Mediterranean Diet and Age-Related Cognitive Decline: A Randomized Clinical Trial.
Sommaire de l'article
Oxidative stress and vascular impairment are believed to partly mediate age-related cognitive decline, a strong risk factor for development of dementia. Epidemiologic studies suggest that a Mediterranean diet, an antioxidant-rich cardioprotective dietary pattern, delays cognitive decline, but clinical trial evidence is lacking.
To investigate whether a Mediterranean diet supplemented with antioxidant-rich foods influences cognitive function compared with a control diet.
Design, Setting, and Participants
Parallel-group randomized clinical trial of 447 cognitively healthy volunteers from Barcelona, Spain (233 women [52.1%]; mean age, 66.9 years), at high cardiovascular risk were enrolled into the Prevención con Dieta Mediterránea nutrition intervention trial from October 1, 2003, through December 31, 2009. All patients underwent neuropsychological assessment at inclusion and were offered retesting at the end of the study.
Participants were randomly assigned to a Mediterranean diet supplemented with extravirgin olive oil (1 L/wk), a Mediterranean diet supplemented with mixed nuts (30 g/d), or a control diet (advice to reduce dietary fat).
Main Outcomes and Measures
Rates of cognitive change over time based on a neuropsychological test battery: Mini-Mental State Examination, Rey Auditory Verbal Learning Test (RAVLT), Animals Semantic Fluency, Digit Span subtest from the Wechsler Adult Intelligence Scale, Verbal Paired Associates from the Wechsler Memory Scale, and the Color Trail Test. We used mean z scores of change in each test to construct 3 cognitive composites: memory, frontal (attention and executive function), and global.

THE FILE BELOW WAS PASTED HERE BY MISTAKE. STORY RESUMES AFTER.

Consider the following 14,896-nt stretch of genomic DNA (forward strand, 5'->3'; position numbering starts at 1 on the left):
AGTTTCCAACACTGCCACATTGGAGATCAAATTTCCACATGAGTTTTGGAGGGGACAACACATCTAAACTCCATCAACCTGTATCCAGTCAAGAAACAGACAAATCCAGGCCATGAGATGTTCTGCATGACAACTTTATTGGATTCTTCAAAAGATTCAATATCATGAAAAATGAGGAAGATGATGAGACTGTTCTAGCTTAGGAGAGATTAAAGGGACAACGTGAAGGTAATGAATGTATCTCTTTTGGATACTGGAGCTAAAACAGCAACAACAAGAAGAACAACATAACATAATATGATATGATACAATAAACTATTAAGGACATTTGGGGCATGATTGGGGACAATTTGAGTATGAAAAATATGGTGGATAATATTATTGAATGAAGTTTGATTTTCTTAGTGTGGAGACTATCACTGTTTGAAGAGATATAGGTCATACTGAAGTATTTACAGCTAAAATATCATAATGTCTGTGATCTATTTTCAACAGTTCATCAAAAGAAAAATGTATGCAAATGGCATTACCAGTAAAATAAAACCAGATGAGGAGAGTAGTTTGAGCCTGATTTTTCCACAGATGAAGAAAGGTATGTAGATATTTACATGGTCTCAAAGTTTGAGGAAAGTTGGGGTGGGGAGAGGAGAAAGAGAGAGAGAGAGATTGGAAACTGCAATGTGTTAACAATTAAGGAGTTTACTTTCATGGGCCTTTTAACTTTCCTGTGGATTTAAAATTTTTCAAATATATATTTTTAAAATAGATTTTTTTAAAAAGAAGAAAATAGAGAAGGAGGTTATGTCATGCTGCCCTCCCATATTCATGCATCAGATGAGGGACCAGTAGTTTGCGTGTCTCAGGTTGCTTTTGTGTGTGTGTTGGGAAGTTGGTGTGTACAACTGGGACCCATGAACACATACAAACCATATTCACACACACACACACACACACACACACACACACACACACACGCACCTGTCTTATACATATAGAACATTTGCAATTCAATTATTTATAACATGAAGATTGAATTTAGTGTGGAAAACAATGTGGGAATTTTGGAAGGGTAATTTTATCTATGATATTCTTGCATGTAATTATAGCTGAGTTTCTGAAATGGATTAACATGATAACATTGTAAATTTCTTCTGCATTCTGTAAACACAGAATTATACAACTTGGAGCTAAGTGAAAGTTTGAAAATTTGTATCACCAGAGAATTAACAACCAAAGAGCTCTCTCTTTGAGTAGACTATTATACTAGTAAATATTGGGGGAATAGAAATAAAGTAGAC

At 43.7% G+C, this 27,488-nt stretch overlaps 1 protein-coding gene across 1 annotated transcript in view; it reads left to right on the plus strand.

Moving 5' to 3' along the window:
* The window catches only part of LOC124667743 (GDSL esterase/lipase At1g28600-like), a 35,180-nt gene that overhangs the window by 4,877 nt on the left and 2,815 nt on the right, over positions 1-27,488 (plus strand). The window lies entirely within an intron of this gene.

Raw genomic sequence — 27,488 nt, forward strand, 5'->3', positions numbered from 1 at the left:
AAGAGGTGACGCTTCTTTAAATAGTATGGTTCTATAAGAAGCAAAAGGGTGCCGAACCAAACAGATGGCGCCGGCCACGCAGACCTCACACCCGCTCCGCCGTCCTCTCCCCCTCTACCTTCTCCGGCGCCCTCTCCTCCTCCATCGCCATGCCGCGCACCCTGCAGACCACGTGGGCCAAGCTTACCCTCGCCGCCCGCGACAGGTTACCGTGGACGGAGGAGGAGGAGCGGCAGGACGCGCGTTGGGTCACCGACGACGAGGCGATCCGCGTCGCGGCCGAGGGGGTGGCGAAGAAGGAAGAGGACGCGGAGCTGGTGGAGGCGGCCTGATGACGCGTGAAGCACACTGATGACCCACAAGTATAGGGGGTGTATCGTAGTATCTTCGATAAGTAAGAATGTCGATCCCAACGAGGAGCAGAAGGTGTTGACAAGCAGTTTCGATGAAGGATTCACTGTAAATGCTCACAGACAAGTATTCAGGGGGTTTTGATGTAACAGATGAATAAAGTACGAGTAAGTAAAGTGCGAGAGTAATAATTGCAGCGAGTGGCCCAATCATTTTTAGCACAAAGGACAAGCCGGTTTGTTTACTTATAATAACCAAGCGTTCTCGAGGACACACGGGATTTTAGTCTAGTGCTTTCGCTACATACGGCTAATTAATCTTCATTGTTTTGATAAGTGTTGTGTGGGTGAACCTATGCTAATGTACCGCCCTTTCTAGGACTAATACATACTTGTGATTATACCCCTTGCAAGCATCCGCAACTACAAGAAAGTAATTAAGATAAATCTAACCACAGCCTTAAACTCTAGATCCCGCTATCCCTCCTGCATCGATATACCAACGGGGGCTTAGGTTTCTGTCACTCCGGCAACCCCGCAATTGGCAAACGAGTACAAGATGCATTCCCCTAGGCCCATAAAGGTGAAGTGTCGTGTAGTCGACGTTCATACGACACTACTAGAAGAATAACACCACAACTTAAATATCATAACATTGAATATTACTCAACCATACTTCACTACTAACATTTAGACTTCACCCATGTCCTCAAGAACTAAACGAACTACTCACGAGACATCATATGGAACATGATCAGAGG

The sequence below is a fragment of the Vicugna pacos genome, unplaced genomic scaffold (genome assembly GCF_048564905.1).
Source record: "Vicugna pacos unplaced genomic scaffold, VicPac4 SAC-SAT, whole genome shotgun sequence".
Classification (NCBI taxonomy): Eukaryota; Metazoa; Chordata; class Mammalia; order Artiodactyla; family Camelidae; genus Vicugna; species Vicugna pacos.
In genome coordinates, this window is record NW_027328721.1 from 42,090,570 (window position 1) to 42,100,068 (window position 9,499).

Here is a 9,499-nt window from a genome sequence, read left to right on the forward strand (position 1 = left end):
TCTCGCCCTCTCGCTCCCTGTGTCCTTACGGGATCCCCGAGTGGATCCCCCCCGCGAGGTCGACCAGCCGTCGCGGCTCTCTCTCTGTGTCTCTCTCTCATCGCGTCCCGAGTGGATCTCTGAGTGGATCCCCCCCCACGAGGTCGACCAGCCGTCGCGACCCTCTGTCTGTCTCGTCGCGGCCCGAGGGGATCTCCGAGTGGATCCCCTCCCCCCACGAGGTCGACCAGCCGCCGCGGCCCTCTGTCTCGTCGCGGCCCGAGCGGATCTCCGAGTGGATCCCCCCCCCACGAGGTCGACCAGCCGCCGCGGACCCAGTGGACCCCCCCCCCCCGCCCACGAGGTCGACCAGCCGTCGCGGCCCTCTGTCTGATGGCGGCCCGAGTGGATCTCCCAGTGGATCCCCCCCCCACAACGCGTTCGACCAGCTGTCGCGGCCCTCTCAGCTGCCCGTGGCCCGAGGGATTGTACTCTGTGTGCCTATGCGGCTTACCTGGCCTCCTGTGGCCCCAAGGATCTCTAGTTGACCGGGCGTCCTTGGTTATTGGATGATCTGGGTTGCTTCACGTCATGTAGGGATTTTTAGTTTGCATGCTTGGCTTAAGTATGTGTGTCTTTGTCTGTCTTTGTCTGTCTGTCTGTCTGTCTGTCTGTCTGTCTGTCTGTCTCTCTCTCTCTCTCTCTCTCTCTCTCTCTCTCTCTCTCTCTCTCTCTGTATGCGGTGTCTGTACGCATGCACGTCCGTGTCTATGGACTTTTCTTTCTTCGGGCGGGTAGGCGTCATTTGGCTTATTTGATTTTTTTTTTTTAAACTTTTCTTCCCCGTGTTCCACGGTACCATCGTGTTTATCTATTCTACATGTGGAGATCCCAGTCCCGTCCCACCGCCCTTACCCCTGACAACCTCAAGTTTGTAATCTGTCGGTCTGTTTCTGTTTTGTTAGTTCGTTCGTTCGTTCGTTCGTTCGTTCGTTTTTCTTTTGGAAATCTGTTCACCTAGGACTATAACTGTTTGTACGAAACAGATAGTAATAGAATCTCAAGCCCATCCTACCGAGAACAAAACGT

Follow-up cognitive tests were available in 334 participants after intervention (median, 4.1 years). In multivariate analyses adjusted for confounders, participants allocated to a Mediterranean diet plus olive oil scored better on the RAVLT (P = .049) and Color Trail Test part 2 (P = .04) compared with controls; no between-group differences were observed for the other cognitive tests. Similarly adjusted cognitive composites (mean z scores with 95% CIs) for changes above baseline of the memory composite were 0.04 (-0.09 to 0.18) for the Mediterranean diet plus olive oil, 0.09 (-0.05 to 0.23; P = .04 vs controls) for the Mediterranean diet plus nuts, and -0.17 (-0.32 to -0.01) for the control diet. Respective changes from baseline of the frontal cognition composite were 0.23 (0.03 to 0.43; P = .003 vs controls), 0.03 (-0.25 to 0.31), and -0.33 (-0.57 to -0.09). Changes from baseline of the global cognition composite were 0.05 (-0.11 to 0.21; P = .005 vs controls) for the Mediterranean diet plus olive oil, -0.05 (-0.27 to 0.18) for the Mediterranean diet plus nuts, and -0.38 (-0.57 to -0.18) for the control diet. All cognitive composites significantly (P < .05) decreased from baseline in controls.
Conclusions and Relevance
In an older population, a Mediterranean diet supplemented with olive oil or nuts is associated with improved cognitive function.